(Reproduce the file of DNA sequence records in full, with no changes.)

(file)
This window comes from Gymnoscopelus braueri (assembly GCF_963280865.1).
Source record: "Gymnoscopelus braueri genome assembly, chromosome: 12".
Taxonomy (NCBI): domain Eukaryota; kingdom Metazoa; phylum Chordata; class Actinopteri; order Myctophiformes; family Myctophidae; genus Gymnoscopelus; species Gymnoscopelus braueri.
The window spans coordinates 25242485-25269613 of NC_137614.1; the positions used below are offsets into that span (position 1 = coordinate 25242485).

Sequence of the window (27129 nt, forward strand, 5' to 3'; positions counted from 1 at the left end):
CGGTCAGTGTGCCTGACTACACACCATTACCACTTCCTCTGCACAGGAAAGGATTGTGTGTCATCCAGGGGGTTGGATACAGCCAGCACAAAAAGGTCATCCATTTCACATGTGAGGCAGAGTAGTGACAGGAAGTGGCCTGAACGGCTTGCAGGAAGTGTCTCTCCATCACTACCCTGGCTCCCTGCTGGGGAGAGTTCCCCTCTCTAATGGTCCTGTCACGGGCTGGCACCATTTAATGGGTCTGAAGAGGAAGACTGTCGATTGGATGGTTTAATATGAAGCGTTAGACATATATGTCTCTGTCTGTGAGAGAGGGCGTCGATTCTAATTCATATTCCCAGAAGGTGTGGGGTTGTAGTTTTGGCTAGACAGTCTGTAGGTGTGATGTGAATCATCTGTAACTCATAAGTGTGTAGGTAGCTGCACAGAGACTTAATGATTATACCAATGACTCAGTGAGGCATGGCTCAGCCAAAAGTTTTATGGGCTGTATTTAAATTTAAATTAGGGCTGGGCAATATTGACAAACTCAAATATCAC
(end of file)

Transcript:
This window comes from Gymnoscopelus braueri (assembly GCF_963280865.1).
Source record: "Gymnoscopelus braueri genome assembly, chromosome: 12".
Taxonomy (NCBI): domain Eukaryota; kingdom Metazoa; phylum Chordata; class Actinopteri; order Myctophiformes; family Myctophidae; genus Gymnoscopelus; species Gymnoscopelus braueri.
The window spans coordinates 25242485-25269613 of NC_137614.1; the positions used below are offsets into that span (position 1 = coordinate 25242485).

Sequence of the window (27129 nt, forward strand, 5' to 3'; positions counted from 1 at the left end):
CGGTCAGTGTGCCTGACTACACACCATTACCACTTCCTCTGCACAGGAAAGGATTGTGTGTCATCCAGGGGGTTGGATACAGCCAGCACAAAAAGGTCATCCATTTCACATGTGAGGCAGAGTAGTGACAGGAAGTGGCCTGAACGGCTTGCAGGAAGTGTCTCTCCATCACTACCCTGGCTCCCTGCTGGGGAGAGTTCCCCTCTCTAATGGTCCTGTCACGGGCTGGCACCATTTAATGGGTCTGAAGAGGAAGACTGTCGATTGGATGGTTTAATATGAAGCGTTAGACATATATGTCTCTGTCTGTGAGAGAGGGCGTCGATTCTAATTCATATTCCCAGAAGGTGTGGGGTTGTAGTTTTGGCTAGACAGTCTGTAGGTGTGATGTGAATCATCTGTAACTCATAAGTGTGTAGGTAGCTGCACAGAGACTTAATGATTATACCAATGACTCAGTGAGGCATGGCTCAGCCAAAAGTTTTATGGGCTGTATTTAAATTTAAATTAGGGCTGGGCAATATTGACAAACTCAAATATCAC